April 2016 English Bridge
hand also has two aces and two kings, very crisp in
terms of controls. A 3® bid will encourage partner
to bid on, though he can pass on poor hands.
Hand 3 has the strength and the suit to bid 3t but
6-4 hands should try and show their second suit
unless it is really unpalatable. It's true that bidding
2® might occasionally lead to the wrong part-score
when partner leaves you there, but it will normally
lead to the right game when partner has enough to
bid on. In particular you will be able to bid
diamonds again to show 6-4 and the heart weakness
should come to light.
Hand 4 has the strength to bid 3® but the suit is
awful. It will mislead partner to state you have seven
tricks with clubs when in fact your hand is
composed of stoppers and tenaces and a poor
anchor suit. The best rebid is 1NT (15-17) to make
sure all of those honours are led round to.
Hand 5 is a very strong hand, close to an Acol two
from days gone by. The fact it is 7-3-3-0 rather than
6-3-3-1 is almost certainly worth another trick, and
the danger of rebidding just 3t is that partner will
pass, not appreciating what an amazing collection
you actually have.
Give him a modest hand such as
´ K J 9 7 2 ™ Q 7 3 t 6 5 ® 7 5 4
And he should pass 3t, when in fact 6´ has a
play! (Not much of one on a club lead, but it's of
little compensation when you're in a part-score)
The hand should force to game and make sure
you get the most of its assets. Having said that . . .
what to rebid?
There is a simple solution
and that is to rebid 2™ as a
reverse. You might be shocked
and appalled that I am
suggesting that a three card suit provides the bid but
look at the advantages:
• 2™ is forcing
• It shows at least five diamonds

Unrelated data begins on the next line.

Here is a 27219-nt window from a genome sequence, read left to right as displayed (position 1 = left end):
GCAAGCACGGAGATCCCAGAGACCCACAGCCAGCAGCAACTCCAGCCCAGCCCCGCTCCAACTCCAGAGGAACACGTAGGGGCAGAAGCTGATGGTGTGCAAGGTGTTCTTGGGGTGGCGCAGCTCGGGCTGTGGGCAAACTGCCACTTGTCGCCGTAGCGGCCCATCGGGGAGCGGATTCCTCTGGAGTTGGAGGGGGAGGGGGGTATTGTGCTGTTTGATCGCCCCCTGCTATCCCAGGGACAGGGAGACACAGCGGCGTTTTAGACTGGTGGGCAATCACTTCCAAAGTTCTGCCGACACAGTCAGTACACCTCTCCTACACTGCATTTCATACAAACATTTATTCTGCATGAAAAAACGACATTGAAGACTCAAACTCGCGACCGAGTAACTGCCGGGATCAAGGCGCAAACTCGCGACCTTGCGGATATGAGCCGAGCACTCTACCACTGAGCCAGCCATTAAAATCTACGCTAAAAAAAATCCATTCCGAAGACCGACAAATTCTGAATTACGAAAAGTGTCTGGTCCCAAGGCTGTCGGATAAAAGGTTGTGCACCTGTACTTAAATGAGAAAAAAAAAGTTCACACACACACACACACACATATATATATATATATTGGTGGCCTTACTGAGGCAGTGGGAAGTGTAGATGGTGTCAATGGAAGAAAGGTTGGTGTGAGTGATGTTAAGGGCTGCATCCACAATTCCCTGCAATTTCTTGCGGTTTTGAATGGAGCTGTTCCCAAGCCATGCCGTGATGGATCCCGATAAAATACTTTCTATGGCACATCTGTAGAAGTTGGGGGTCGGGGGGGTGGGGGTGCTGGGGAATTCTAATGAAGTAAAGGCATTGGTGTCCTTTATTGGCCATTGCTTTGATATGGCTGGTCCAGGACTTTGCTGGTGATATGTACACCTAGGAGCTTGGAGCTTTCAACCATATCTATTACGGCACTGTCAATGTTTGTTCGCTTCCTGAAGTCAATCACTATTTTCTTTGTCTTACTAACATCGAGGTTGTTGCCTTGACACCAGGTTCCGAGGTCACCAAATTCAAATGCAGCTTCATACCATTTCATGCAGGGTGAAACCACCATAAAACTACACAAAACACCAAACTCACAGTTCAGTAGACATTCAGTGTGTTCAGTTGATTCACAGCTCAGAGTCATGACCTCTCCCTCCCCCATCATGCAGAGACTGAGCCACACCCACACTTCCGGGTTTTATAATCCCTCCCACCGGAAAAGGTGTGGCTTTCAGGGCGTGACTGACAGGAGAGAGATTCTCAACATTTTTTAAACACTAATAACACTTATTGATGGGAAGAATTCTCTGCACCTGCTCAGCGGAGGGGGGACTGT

• You will quickly find out if you and partner
have an eight card fit - in spades.
The last point is subtle but helpful. If partner
raises hearts then he will have four cards, and thus
he will have five spades - holding 4-4 in the majors
partner must respond 1™ to 1t not 1´.
And, however many hearts he raises you to, you
can always put him back to spades!
Note that the bid of 2™ is not a 'psyche', it is a
simple natural bid showing a heart suit. The fact
that your suit is only three cards in length is nothing
to be ashamed of - Acol was built on the
foundations of bidding length and strength and
exploring hands naturally. This is what you are
doing. If when your dummy goes down you get
disapproving looks from your opponents, simply hand
them this article and then send them to me.
´ A Q 3
™ K J 4
t A K J 9 7 3 2
The dos and don'ts of opener's rebid
• look carefully at every aspect of your
hand, both the points and the shape.
• make sure you consider whether or not
your bid is forcing. If you don't want
partner to pass then don't rebid your
• be afraid to bid a three card suit if it is
the best description of your hand.
• worry about bidding no trumps on
6-3-2-2 if the points are mostly outside
your long suit. r
DISCIPLINARY HEARING HELD
A DISCIPLINARY hearing was held recently to
consider the charge that Mrs N Bainbridge,
from Rugby Village Club, knowingly used the
facility provided by the National Grading
Scheme to opt out of certain sessions after the
event had taken place. Mrs Bainbridge admitted
the fact that she had done this to an EBU Board
member at a meeting where other county
representatives were present.
The charge was admitted by the defendant
and the disciplinary committee accepted the
plea. It was decided to issue a reprimand to Mrs
Bainbridge based on the belief that there was no
dishonest intent and on the mitigation put
forward. The Disciplinary Committee wished
the findings to be published. r
powered by PageTiger